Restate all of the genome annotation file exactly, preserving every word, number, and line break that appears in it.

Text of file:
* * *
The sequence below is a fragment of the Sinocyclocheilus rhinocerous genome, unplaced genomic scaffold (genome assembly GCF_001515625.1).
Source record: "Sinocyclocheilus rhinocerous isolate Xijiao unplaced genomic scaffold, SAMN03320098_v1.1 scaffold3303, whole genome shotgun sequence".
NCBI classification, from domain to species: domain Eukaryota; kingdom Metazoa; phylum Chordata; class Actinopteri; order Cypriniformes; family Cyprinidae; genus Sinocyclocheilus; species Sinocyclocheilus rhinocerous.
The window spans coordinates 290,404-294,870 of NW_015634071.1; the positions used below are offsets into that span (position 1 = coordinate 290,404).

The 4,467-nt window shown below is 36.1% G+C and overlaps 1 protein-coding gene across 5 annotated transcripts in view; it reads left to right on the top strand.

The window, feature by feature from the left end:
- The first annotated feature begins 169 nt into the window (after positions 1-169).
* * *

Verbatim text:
The sequence below is a fragment of the Sinocyclocheilus rhinocerous genome, unplaced genomic scaffold (genome assembly GCF_001515625.1).
Source record: "Sinocyclocheilus rhinocerous isolate Xijiao unplaced genomic scaffold, SAMN03320098_v1.1 scaffold3303, whole genome shotgun sequence".
NCBI classification, from domain to species: domain Eukaryota; kingdom Metazoa; phylum Chordata; class Actinopteri; order Cypriniformes; family Cyprinidae; genus Sinocyclocheilus; species Sinocyclocheilus rhinocerous.
The window spans coordinates 290,404-294,870 of NW_015634071.1; the positions used below are offsets into that span (position 1 = coordinate 290,404).

The 4,467-nt window shown below is 36.1% G+C and overlaps 1 protein-coding gene across 5 annotated transcripts in view; it reads left to right on the top strand.

The window, feature by feature from the left end:
- The first annotated feature begins 169 nt into the window (after positions 1-169).